Allen Arthur: “It’s impossible to talk about my experience of Electionland without acknowledging and showing gratitude for the absolutely insane amount of work done by all the organizations involved…The day wouldn’t have been nearly as successful without a truly dumbfounding amount of preparation.
First and foremost, I learned about collaboration. If any one of these organizations had set off on this path alone, it would never have gotten very far off the ground. Not only did the project find and/or debunk dozens of issues, it also made a number of people personally happy by being there to acknowledge their voting issues. Multiple people I spoke with were simply thankful someone cared.
I also learned about the value of social media dexterity. I have seen this at Storyful too [Allen is working as an intern this semester at Storyful.]. If you are working with a broad topic (such as an election or criminal justice), each unique aspect of it could be talked about in different ways on different platforms. People might talk about one thing on Instagram and another on Facebook. They might hashtag here and not there. They might be having uninformative threads on Facebook and productive ones on Twitter. Being able to figure out what is happening where and how is so huge to communicating on social.
It was also liberating to be able to tell friends (or anyone) what is and is not genuinely happening. When my liberal friends claimed widespread intimidation, I could say that this wasn’t really being reported. When conservative people talked about rigged machines, I/we could intervene and say, this simply isn’t true. I’d like to think that contributes something, and that the reporting on the less nefarious issues will help other elections become smoother going forward.”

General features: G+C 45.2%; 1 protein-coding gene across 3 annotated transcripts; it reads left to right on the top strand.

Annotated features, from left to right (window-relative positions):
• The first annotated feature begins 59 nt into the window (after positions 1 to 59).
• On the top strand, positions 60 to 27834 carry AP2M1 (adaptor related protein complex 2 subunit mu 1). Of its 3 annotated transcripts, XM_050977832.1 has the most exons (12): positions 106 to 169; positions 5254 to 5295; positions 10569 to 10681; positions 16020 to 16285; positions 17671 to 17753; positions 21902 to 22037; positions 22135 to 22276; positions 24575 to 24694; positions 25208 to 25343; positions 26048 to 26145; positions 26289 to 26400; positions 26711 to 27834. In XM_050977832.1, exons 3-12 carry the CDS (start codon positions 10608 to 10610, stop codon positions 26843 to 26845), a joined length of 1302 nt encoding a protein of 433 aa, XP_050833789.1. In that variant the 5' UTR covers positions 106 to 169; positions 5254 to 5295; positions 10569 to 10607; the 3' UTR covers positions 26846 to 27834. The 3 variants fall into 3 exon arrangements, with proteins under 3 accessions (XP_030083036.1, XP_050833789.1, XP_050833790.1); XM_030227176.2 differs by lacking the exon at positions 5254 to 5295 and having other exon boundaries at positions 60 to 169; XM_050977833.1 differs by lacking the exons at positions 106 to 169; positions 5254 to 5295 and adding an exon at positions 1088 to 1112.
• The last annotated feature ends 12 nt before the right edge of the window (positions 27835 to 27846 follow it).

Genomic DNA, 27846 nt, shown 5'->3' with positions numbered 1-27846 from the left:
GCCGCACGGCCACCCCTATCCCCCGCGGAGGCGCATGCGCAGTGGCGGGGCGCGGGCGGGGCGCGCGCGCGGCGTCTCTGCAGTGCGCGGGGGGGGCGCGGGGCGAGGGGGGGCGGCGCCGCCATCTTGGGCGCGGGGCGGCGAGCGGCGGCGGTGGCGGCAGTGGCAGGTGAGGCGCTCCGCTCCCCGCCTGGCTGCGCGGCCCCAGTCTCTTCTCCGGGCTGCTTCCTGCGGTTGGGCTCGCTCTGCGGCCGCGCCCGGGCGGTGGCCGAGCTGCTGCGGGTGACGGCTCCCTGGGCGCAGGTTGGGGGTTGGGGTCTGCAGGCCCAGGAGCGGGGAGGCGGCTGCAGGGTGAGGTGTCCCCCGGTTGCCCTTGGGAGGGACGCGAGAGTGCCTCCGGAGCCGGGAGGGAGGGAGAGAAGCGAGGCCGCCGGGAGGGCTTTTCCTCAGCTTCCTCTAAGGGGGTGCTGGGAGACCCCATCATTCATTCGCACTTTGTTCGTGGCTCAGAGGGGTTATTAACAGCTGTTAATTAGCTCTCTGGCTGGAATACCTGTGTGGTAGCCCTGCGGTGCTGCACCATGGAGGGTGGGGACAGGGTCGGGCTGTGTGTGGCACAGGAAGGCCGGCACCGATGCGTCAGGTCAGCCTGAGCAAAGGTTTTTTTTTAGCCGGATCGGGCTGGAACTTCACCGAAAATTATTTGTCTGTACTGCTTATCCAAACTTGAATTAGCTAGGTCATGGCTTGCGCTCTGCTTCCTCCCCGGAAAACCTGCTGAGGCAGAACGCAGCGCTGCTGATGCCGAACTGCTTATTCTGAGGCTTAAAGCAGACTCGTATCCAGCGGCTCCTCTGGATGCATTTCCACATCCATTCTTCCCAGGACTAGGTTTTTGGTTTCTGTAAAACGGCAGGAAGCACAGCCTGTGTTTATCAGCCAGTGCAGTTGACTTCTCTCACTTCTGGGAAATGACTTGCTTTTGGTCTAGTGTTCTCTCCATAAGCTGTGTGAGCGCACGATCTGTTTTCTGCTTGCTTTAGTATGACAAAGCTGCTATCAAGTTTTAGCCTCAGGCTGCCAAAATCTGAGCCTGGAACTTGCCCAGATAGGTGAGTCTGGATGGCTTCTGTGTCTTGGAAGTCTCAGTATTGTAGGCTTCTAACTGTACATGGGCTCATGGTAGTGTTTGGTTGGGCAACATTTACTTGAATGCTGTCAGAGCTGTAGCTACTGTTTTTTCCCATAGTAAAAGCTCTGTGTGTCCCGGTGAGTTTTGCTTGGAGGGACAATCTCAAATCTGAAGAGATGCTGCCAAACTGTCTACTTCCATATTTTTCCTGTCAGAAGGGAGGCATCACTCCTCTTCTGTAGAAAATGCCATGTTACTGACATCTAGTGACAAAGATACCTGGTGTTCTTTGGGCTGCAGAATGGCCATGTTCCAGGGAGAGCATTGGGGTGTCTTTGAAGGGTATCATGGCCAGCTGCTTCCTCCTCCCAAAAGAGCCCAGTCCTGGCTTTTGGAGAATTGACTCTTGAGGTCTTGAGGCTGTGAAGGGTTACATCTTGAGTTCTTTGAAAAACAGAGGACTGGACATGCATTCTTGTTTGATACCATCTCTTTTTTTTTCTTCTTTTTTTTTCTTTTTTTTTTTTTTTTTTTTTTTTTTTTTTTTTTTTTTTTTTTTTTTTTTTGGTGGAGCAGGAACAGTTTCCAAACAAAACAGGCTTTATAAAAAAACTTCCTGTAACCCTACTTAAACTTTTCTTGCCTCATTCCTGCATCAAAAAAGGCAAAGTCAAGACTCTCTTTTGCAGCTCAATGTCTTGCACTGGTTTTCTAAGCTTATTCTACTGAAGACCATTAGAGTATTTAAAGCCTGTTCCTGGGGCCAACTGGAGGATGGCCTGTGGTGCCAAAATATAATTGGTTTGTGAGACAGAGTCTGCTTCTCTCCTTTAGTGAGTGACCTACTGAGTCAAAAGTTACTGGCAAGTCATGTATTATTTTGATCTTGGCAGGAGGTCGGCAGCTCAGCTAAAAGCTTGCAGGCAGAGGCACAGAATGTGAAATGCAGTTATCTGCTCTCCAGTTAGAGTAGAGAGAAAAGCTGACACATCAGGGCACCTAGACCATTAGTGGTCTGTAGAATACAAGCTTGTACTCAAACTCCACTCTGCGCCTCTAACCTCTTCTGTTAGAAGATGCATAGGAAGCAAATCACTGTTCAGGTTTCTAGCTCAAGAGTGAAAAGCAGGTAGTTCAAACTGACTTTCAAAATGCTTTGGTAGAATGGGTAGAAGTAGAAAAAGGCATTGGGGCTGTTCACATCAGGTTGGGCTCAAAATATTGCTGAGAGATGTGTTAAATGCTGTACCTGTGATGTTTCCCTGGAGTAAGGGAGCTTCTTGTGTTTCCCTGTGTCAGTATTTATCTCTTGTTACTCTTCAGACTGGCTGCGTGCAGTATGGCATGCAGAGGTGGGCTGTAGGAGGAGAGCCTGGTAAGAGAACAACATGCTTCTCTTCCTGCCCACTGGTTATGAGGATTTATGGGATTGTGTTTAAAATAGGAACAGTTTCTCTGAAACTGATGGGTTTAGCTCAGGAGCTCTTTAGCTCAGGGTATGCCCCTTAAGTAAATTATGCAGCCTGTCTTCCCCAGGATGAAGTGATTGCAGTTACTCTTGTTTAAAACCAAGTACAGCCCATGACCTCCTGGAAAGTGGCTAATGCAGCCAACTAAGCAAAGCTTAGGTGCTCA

Noa Radosh, an international student from Mexico, felt more personally involved in the election than she had expected when Trump began talking about his proposed wall and calling Mexican immigrants “rapists.”
“In a newsroom filled with experts and professional journalists, we felt equally responsible in the struggle for justice and equality. We had access to the most powerful tools to dive into the monstrous world of social media…Being part of Electionland helped us advance our efforts as social journalists, creating a space for the voices of many to rise and report on any attempt to silence them….
As a member of the Latino community, I tried to find ways to integrate the audience, communicate and be empathetic in order to better know how to make them part of the process. We had to apply what we learned in class about empathy and trust building to all communities. We need to listen more and talk less.”
Katelyn Gillum compared Electionland with the movie Avengers, given the number of journalists and students across the country that joined forces to monitor the democratic process. She writes: “online conversations were monitored by using cutting edge tools such as Banjo, Dataminr, Tweetdeck and Facebook Signal, which allowed us to quickly find issues as they were happening in real-time….we relied heavily on CrowdTangle as a tool to help us further our conversations and outreach. By the time I arrived to the [outreach] desk in the afternoon, Electionland was receiving a large amount of direct messages on Twitter, and that quickly became our focus. We were able to respond directly to those who were writing in and experiencing problems, which felt like important and valuable work.”
Katelyn also did a lovely job creating simple graphics we could share via social, like this one: